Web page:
Tonga is an island country located in the southern Pacific Ocean.
The official name of the country is the Kingdom of Tonga.
Its closest neighbours are Fiji and Wallis and Futuna (France) to the northwest, Samoa to the northeast, Niue to the east, Kermadec (part of New Zealand) to the southwest, and New Caledonia (France) and Vanuatu to the farther west.
Tonga is located about two-thirds of the way from Hawaii to New Zealand.
Tonga has two official languages: Tongan and English.
As of 1 January 2017, the population of Tonga was estimated to be 106,776 people.
It is the 175th largest country in the world in terms of area with 748 square kilometers (289 square miles).
Tonga is scattered over a vast area of ocean about 700,000 square kilometers (270,000 square miles).
Tonga is an archipelago of 169 islands of which 36 are inhabited.
The islands are divided into three main groups – Vava’u, Ha’apai, and Tongatapu.
Nukuʻalofa is the capital and the largest city in Tonga. It is located on the north coast of the island of Tongatapu. The city is the economic hub of the country.
Geologically the Tongan islands are of two types: most have a limestone base formed from uplifted coral formations; others consist of limestone overlaying a volcanic base.
Tonga’s highest point is unnamed location on Kao Island, in the Ha’apai group, at an altitude of
1,033 meters (3,389 feet).
The coastline of the islands total 419 kilometers (260 miles) in length.
Tonga has many white and golden sandy beaches and magnificent swimming, diving, and snorkeling locations.
The Mapu a Vaea or “Whistle of the Noble” are natural blowholes on the island of Tongatapu in the
village of Houma in the Kingdom of Tonga. When waves crash into the reef, natural channels in the
volcanic rock allow water to forcefully blow through and create a plume-like effect.
Located in Haveluliku, on the Eastern side of Tongatapu, ‘Anahulu Cave is made up of a network of
large limestone caverns, as well as Tongatapu’s only freshwater pools. ‘Anahulu Cave is approximately
400 meters (1,300 feet) long and has freshwater pools and the biggest pool is the most popular bathing
Haʻamonga ʻa Maui (Burden of Maui) is a stone trilithon located in Tonga, on the north of the island of Tongatapu, near the village of Niutōua, in Heketā. It was built at the beginning of the 13th century
under the 11th Tuʻi Tonga Tuʻitātui (king strike the knee), most likely as a gateway to his royal
The Royal Palace of the Kingdom of Tonga is located in the northwest of the capital, Nukuʻalofa, close
to the Pacific Ocean. The wooden Palace, which was built in 1867, is the official residence of the
King of Tonga. Although the Palace is not open to the public, it is easily visible from the waterfront.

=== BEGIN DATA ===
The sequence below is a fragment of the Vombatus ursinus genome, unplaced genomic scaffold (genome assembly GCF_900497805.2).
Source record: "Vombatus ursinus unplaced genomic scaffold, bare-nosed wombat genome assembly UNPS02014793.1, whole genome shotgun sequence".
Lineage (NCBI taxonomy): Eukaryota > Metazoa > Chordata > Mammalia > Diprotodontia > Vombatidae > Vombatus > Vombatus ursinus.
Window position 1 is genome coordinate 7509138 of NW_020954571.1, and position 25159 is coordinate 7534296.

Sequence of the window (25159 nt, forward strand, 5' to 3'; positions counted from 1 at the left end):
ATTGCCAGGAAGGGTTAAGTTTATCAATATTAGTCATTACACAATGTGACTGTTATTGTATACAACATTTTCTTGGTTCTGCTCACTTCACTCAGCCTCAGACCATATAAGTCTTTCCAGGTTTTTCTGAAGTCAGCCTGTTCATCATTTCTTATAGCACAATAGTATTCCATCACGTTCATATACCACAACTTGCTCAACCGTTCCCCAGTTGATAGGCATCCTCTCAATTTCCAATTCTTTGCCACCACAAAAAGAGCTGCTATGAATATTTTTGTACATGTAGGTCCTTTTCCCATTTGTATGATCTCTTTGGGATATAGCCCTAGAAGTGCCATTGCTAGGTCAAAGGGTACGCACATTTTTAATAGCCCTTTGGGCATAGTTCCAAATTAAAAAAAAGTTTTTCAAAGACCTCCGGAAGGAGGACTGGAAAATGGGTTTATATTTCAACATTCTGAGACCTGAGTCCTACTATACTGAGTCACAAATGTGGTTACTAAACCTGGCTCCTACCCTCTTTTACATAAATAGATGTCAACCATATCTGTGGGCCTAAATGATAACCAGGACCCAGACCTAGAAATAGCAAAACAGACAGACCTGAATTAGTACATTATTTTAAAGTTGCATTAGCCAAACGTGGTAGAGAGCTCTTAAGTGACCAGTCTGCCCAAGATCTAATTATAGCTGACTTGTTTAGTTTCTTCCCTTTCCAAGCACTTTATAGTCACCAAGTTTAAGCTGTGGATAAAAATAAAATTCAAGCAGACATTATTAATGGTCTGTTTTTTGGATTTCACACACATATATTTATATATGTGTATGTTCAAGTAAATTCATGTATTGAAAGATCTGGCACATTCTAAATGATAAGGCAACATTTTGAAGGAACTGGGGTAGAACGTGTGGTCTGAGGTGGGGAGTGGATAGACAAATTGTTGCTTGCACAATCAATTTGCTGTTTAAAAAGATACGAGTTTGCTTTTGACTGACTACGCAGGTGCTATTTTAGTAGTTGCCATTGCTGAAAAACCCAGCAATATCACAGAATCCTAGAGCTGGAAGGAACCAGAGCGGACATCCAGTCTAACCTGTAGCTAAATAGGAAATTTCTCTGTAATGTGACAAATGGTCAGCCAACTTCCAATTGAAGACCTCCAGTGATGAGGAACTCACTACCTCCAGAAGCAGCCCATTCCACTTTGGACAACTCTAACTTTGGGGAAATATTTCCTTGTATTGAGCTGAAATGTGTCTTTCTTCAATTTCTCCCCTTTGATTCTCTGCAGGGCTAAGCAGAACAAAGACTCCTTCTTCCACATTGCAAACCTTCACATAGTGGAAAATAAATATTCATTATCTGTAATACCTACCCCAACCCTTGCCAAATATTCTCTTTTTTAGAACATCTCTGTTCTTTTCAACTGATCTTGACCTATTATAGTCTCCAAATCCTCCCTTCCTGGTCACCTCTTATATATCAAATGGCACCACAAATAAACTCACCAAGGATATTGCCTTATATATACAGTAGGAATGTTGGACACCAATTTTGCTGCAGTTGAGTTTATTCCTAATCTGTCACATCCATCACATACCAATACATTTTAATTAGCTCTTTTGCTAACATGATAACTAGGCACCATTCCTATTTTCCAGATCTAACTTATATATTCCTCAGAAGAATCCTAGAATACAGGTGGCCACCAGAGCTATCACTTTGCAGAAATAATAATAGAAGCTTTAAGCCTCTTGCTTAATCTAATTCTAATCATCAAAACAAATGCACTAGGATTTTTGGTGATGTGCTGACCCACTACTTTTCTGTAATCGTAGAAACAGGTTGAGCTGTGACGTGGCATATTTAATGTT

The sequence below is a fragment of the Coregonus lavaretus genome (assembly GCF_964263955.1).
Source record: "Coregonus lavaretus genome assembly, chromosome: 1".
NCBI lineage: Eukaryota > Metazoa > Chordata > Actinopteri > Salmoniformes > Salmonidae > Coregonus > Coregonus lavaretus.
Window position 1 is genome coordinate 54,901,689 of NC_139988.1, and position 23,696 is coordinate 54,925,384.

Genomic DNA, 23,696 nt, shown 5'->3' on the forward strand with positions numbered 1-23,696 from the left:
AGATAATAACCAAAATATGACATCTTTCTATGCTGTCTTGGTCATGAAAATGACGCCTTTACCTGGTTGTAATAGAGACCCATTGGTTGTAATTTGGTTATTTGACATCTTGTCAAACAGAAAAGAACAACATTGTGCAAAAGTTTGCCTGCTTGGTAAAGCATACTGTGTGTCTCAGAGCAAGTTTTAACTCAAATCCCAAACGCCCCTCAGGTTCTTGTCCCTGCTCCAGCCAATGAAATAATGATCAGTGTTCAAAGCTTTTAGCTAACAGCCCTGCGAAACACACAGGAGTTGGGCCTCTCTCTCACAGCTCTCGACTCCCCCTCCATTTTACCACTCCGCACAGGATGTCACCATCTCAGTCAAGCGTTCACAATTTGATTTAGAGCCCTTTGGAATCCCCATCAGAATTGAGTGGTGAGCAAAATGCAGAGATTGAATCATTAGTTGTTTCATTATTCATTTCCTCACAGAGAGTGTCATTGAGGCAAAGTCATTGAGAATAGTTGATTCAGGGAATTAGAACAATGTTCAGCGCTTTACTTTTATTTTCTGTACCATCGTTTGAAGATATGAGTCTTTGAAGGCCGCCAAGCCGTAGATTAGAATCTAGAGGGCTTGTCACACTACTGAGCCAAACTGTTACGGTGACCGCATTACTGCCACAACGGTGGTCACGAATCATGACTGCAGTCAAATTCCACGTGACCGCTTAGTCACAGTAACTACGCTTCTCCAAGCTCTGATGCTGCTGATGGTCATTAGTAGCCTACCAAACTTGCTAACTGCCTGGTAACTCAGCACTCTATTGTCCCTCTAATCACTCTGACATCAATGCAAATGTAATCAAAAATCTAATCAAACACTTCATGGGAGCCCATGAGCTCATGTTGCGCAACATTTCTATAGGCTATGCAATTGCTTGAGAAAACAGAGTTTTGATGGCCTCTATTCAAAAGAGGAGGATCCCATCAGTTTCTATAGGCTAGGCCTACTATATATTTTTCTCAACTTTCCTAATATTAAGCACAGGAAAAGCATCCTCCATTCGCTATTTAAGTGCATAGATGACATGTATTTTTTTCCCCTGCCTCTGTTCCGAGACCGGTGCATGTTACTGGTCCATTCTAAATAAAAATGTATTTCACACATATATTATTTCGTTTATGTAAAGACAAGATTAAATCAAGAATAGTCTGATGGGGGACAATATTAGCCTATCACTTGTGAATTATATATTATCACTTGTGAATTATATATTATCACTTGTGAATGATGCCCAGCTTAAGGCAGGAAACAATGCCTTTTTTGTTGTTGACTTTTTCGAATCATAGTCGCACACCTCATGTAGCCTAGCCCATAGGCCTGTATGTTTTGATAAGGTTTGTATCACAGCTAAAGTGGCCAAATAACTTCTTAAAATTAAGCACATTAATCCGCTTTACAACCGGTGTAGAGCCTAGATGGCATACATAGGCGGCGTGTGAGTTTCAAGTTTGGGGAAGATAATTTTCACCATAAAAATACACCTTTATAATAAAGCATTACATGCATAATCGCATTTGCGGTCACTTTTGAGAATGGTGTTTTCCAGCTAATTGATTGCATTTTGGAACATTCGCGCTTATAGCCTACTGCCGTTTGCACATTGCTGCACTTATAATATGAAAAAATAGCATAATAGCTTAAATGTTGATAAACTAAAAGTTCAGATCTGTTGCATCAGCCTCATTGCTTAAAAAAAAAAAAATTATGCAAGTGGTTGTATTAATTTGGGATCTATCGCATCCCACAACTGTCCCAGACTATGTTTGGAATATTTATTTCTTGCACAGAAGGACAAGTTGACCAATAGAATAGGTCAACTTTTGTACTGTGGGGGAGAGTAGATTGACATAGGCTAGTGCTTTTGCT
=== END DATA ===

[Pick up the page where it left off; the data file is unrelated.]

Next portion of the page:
The Kingdom of Tonga’s history stretches back over 3000 years, beginning with the migration of the Lapita people from the mainland and islands of Southeast Asia.
The Tongan people first encountered Europeans in 1616 when the Dutch vessel Eendracht, captained by Willem Schouten, made a short visit to trade.
In 1845, the ambitious young warrior, strategist, and orator Tāufaʻāhau [photo below] united Tonga into a kingdom. He held the chiefly title of Tuʻi Kanokupolu, but had been baptised by Methodist missionaries with the name Siaosi (“George”) in 1831.
In 1875, with the help of missionary Shirley Baker, he declared Tonga a constitutional monarchy, at
which time he emancipated the serfs, enshrined a code of law, land tenure, and freedom of the press,
and limited the power of the chiefs.
The coat of arms of Tonga was designed in 1875 with the creation of the constitution.
Tonga became a British protected state under a Treaty of Friendship on May 18, 1900, when European settlers and rival Tongan chiefs tried to oust the second king.
Tonga joined the Commonwealth of Nations in 1970, jettisoning the protectorate status in 1970, but still retaining its unique position as the only monarchy in Polynesia.
Tonga’s economy is characterised by a large non-monetary sector and a heavy dependence on remittances from the half of the country’s population who live abroad (chiefly in Australia, New Zealand and the United States).
In Tonga, agriculture and forestry (together with fisheries) provide the majority of employment, foreign exchange earnings and food.
The climate is tropical with a distinct warm period (December–April), during which the temperatures
rise above 32 °C (89.6 °F), and a cooler period (May–November), with temperatures rarely rising above
27 °C (80.6 °F).
In Tonga, dating back to Tongan legend, flying bats are considered sacred and are the property of the
monarchy. Thus they are protected and can not be harmed or hunted. As a result, flying fox bats have
thrived in many of the islands of Tonga.
Migrating humpback whales bear their young and breed in Tongan waters from June to November.
The mutiny on the British ship Bounty occurred in Tongan waters in 1789.
Tonga’s postage stamps, which feature colourful and often unusual designs (including heart-shaped and banana-shaped stamps), are popular with philatelists around the world.
Rugby is the national sport, and the national team (ʻIkale Tahi, or Sea Eagles) has performed quite
well on the international stage.